Abortion in Northern Ireland: Where do the parties stand?
DUP and Sinn Féin apply a party whip on the issue but the SDLP and UUP allow for diverse views
Sinn Féin deputy leader Michelle O’Neill in Westminster, London on Thursday where the UK Supreme Court ruled on Northern Ireland’s abortion law. Photograph: Stefan Rousseau/PA Wire
The law governing abortion in Northern Ireland dates back to the Offences Against the Person Act 1861 and the Criminal Justice Act (NI) 1945. They make abortion illegal in almost every circumstance.
The 1967 Abortion Act in Britain, allowing for abortion up to 24 weeks, was never extended to the North.
Access to abortion is only permitted if a woman’s life is at risk or if there is risk to her mental or physical health that is long term or permanent.
Pregnancy involving rape, incest and fatal foetal abnormality (FFA) are not circumstances in which abortions can be performed legally.
Thirteen abortions, within the current law, took place in Northern Ireland hospitals in 2016/17.
However, it is estimated that every day two or three women from Northern Ireland travel to Britain for an abortion, with many others risking prosecution for self-administering abortifacients or abortion pills.
Prior to Stormont collapsing in January 2017, Assembly members voted on a proposal to legalise abortion in cases of FFA. The motion was defeated by 59 to 40. An amendment allowing for abortion in cases of rape was also defeated by 64 to 30.
The Irish Times asked parties to explain their current stance on the issue.
Democratic Unionist Party
The DUP (which holds 28 seats at the Assembly) described itself as “a pro-life party”.
Politicians are whipped on the matter, all of its MLAs have always voted against abortion law reform in the past and will continue to do so, a spokeswoman said.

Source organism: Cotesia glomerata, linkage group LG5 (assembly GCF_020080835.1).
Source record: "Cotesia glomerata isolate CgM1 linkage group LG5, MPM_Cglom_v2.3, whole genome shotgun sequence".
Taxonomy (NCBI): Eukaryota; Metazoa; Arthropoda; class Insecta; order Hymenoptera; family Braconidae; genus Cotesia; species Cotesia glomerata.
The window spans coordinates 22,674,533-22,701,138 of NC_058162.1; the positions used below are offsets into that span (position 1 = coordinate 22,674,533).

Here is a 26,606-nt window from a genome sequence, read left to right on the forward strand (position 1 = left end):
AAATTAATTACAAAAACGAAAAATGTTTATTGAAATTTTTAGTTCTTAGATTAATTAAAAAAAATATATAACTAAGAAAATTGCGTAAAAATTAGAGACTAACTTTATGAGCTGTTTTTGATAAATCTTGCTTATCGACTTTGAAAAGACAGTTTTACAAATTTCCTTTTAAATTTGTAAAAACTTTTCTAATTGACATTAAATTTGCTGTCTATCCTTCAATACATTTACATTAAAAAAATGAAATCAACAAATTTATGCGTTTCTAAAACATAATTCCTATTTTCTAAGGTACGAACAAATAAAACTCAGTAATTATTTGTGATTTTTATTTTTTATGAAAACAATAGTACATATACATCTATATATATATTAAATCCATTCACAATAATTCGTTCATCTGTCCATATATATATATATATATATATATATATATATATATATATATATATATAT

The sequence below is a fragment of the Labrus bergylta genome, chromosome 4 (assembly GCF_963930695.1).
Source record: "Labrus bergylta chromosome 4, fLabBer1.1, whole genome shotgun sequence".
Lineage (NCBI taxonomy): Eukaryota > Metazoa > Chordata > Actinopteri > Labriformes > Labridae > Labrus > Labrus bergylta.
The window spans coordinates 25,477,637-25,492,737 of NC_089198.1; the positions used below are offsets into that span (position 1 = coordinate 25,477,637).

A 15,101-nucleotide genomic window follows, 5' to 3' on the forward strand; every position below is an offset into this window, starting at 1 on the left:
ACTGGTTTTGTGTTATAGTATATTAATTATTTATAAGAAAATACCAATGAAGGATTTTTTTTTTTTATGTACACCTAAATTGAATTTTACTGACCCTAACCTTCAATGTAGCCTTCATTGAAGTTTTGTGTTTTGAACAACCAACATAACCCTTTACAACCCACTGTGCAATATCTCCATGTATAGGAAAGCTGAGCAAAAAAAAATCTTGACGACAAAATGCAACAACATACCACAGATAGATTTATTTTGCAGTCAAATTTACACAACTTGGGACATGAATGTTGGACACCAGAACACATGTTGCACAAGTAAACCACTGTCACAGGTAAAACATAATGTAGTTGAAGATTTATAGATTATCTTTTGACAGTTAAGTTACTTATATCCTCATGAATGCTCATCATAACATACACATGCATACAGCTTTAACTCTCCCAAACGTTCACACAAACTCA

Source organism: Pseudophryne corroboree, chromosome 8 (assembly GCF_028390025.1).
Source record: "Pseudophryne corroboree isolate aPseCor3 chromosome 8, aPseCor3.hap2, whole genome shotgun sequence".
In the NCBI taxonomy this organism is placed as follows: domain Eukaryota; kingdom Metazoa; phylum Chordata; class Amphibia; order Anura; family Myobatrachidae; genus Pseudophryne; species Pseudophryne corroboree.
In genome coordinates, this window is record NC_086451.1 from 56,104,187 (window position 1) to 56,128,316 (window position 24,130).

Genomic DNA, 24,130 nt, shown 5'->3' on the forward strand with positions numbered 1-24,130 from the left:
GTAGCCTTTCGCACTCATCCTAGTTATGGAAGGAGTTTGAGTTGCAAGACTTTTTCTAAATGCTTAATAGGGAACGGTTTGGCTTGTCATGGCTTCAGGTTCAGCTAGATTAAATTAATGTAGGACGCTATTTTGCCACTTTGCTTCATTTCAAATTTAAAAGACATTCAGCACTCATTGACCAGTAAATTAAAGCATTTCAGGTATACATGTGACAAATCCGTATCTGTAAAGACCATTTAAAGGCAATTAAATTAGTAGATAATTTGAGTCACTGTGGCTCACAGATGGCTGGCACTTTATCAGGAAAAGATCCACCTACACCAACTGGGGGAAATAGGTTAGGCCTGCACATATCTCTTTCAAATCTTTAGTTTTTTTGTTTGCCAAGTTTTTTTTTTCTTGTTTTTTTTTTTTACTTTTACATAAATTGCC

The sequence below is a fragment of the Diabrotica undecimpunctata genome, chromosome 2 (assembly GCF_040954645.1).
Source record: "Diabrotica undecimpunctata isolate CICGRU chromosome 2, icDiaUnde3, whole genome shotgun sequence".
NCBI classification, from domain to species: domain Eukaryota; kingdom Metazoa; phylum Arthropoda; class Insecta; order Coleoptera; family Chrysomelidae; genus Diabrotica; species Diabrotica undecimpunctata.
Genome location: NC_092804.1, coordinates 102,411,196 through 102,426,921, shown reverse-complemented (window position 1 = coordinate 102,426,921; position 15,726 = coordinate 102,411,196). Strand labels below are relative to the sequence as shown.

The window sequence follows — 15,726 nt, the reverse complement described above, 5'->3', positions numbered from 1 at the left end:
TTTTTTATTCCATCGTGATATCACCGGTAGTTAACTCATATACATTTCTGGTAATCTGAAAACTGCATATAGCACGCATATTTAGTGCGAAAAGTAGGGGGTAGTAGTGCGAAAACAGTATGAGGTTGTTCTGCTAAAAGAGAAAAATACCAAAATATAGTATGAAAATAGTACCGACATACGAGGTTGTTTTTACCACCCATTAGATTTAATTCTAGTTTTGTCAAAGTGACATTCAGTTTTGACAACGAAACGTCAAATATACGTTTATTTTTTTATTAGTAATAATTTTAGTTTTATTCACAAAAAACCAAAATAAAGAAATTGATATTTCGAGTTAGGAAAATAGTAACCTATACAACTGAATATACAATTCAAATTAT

Sinn Féin (with 27 Assembly seats) will hold its next ard fheis in Belfast on June 15th/16th, where it is anticipated that party policy will change from support for abortion in cases of rape, incest and FFA to approval of abortion in line with Government plans after the referendum.
Party leader Mary Lou McDonald has said while everyone in the party was entitled to a position of conscience on abortion when it come to making law for society and formulating public policy elected representatives are bound to a “democratic, considered, collective position”.
“We have to legislate for all,” a spokesman said.
Speaking in London on Thursday, after the UK Supreme Court found the North’s abortion laws were incompatible with the European Convention on Human Rights, Sinn Féin deputy leader Michelle O’Neill backed the call for reform.
Ms O’Neill said the criminalisation of women must end through the repeal of Sections 58 & 59 of the Offences Against the Person Act 1861.
“That legislative change should be brought about by locally elected MLAs and should be brought about in the Assembly,” she said.
The SDLP (with 12 seats) describes itself as “a pro-life party” but does not apply a party whip on the issue.
On May 19th, days before the referendum in the Republic, the SDLP held a special conference on abortion. The party said the “membership reaffirmed our position as a pro-life party. The conference also supported freedom of conscience voting for elected representatives”.
South Belfast MLA Claire Hanna, who supported repeal of the Eighth Amendment, said she was “instinctively a pro-life person” but was “still very conflicted”.
“I would support reforms on FFA, sexual crime and decriminalisation,” she said.
Foyle MLA Mark H Durkan says he was “pro-life”. On whether he would vote for any abortion reform he said: “It would depend what the choices are.”